public virtual TodoList TodoList { get; set; }

TodoItemDto, TodoListDto

These classes define the data that will be sent to the client. “DTO” stands for “data transfer object.” The DTO defines how the entities will be serialized into JSON. In general, there are several reasons to use DTOs:

  • To control which properties are serialized. The DTO can contain a subset of the properties from the domain model. You might do this for security reasons (to hide sensitive data) or simply to reduce the amount of data that you send.
  • To change the shape of the data – e.g. to flatten a more complex data structure.
  • To keep any business logic out of the DTO (separation of concerns).
  • If your domain models cannot be serialized for some reason. For example, circular references can cause problems when you serialize an object There are ways to handle this problem in Web API (see Handling Circular Object References); but using a DTO simply avoids the problem altogether.

In the SPA template, the DTOs contains the same data as the domain models. However, they are still useful because they avoid circular references from the navigation properties, and they demonstrate the general DTO pattern.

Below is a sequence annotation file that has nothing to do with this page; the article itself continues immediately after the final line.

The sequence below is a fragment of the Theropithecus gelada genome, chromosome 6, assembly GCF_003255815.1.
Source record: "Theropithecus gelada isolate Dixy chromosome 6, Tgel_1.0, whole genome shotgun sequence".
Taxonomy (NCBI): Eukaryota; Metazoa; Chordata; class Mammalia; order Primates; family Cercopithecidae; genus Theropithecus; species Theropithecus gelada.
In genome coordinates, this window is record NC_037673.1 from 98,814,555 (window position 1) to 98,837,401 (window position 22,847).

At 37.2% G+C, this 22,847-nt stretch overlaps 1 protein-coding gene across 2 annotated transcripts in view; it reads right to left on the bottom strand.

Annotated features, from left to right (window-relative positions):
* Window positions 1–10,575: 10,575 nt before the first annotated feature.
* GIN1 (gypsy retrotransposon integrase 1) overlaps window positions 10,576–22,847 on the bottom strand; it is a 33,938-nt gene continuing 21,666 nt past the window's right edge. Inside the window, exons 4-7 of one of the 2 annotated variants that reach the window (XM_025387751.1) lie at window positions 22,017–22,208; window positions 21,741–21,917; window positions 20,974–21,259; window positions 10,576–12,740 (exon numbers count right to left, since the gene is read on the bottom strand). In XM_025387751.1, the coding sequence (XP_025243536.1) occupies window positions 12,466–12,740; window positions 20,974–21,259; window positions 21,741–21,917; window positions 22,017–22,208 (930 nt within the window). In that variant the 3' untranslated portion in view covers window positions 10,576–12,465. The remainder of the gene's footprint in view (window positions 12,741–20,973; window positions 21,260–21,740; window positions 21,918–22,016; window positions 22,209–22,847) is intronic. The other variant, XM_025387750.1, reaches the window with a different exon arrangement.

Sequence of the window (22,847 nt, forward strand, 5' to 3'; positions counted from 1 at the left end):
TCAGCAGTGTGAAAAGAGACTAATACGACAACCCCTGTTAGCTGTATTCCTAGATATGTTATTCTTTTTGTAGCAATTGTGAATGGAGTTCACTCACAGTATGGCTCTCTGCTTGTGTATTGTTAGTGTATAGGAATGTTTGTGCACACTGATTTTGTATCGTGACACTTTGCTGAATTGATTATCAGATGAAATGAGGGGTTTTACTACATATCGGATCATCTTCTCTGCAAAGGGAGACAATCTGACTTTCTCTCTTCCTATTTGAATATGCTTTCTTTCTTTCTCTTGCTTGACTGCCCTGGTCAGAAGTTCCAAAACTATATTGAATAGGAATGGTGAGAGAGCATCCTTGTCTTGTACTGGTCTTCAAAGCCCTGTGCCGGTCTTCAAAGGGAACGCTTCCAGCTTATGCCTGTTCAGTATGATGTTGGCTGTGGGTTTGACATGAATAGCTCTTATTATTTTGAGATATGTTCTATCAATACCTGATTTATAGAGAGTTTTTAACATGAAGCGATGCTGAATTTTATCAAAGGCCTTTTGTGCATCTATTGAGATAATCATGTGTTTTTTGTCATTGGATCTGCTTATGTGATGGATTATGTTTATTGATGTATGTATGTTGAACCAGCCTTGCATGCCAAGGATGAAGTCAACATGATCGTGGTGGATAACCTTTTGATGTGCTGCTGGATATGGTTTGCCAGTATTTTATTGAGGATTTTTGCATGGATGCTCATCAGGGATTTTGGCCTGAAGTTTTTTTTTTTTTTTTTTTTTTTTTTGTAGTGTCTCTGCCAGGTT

AccountModels.cs

This file contains models for site membership. The UserProfile class defines the schema for user profiles in the membership DB. (In this case, the only information is the user ID and the user name.) The other model classes in this file are used to create the user registration and login forms.

Entity Framework

The SPA template uses EF Code First. In Code First development, you define the models first in code, and then EF uses the model to create the database. You can also use EF with an existing database (Database First).

The TodoItemContext class in the Models folder derives from DbContext. This class provides the “glue” between the models and EF. The TodoItemContext holds a ToDoItem collection and a TodoList collection. To query the database, you simply write a LINQ query against these collections. For example, here is how you can select all of the to-do lists for user "Alice":

TodoItemContext db = new TodoItemContext();
IEnumerable<TodoList> lists = 
    from td in db.TodoLists where td.UserId == "Alice" select td;